Revealing “The Top 10 Stocks For 2015” from Street Authority

By Travis Johnson, Stock Gumshoe, February 10, 2015

The folks at Street Authority are big fans of the “list of great stocks” teasers — they pitch the idea of a list of blue chippers that are either the top ten picks for this year, or the top ten “forever” buy and hold stocks, give one or two of them away to whet your appetite, then try to get you to subscribe to learn about the others.

And it works, they usually get me interested — not enough to subscribe, of course, that’s not how we do things here at Castle Gumshoe… but to tinker with their tantalizing hints and figure out what stocks they’re talking about. Now they’re touting the “top 10 stocks for 2015,” and the broad rationale is similar to past ads they’ve sent — they’re looking for stocks with some combination of great cash flow, shareholder returns, and “irreplaceable assets.”

Can’t argue with those criteria… so what are the stocks? We’ve got ten to look for today, so we’ll try to be quick with each one. Here’s the first snippet of clues:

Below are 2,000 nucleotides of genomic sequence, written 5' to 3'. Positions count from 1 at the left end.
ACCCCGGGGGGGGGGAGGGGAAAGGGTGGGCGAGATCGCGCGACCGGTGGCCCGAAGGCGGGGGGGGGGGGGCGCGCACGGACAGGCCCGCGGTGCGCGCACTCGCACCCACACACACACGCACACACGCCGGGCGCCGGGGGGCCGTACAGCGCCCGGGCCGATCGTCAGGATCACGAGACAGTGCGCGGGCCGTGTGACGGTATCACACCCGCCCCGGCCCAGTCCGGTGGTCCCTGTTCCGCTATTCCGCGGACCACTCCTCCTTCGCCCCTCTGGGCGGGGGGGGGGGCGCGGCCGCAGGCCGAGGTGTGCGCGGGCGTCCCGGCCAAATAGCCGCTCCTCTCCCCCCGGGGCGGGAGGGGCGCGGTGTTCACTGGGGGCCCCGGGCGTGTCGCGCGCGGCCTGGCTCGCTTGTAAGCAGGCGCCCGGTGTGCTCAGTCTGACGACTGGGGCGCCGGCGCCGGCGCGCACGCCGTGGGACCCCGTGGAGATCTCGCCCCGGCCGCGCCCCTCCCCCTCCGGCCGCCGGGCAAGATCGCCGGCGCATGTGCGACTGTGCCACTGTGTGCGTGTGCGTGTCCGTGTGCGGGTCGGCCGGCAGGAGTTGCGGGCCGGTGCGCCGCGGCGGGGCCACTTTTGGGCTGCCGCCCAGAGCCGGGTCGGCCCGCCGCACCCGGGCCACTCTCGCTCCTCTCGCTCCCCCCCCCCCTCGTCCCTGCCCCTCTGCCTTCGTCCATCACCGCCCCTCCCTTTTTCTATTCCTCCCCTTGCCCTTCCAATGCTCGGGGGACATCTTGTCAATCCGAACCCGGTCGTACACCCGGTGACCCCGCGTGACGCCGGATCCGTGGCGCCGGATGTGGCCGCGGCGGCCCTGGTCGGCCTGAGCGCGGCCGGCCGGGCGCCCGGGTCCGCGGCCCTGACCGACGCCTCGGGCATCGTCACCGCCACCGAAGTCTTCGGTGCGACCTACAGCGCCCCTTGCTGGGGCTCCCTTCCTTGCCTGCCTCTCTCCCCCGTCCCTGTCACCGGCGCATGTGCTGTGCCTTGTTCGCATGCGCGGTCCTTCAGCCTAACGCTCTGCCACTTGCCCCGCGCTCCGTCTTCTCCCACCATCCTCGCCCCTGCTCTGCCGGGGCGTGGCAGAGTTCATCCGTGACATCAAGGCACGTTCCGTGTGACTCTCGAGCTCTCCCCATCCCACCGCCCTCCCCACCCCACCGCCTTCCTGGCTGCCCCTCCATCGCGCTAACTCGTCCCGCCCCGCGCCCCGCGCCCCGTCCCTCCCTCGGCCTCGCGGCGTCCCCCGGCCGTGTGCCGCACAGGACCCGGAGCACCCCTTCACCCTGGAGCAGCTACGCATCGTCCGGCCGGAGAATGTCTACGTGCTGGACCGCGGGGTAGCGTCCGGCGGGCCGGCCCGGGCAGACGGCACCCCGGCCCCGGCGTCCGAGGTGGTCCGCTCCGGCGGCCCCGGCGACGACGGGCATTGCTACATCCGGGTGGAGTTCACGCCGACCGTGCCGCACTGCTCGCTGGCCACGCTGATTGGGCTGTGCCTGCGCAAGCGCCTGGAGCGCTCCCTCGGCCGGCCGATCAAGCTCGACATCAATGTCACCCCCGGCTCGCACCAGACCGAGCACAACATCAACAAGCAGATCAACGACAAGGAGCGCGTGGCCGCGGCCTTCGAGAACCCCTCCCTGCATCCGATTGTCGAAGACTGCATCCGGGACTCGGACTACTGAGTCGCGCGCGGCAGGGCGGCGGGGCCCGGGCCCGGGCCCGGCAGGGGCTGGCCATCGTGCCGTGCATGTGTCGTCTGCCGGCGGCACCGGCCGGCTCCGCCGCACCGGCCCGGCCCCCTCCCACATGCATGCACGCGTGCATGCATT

The “No-Brainer” Investment For 2015

“Top Stock #1 owns the 12th most powerful brand in the world, valued at $25 billion, according to Forbes. That’s ahead of companies like Disney, Facebook and Wal-Mart. One of the most shareholder-friendly companies on the planet, this firm paid a whopping $13.3 billion to its shareholders in 2014 . And with an enormous $52 billion cash stockpile – more than two times Apple’s $25 billion – those payouts don’t seem to be slowing.

“Now there’s a mega-growth catalyst propelling the company forward. Business Insider says this catalyst will create “The World’s Most Massive Device Market.” This trend is in its infant stages right now, and our research suggests that it could send shares of Top Stock #1 soaring in the next twelve months.”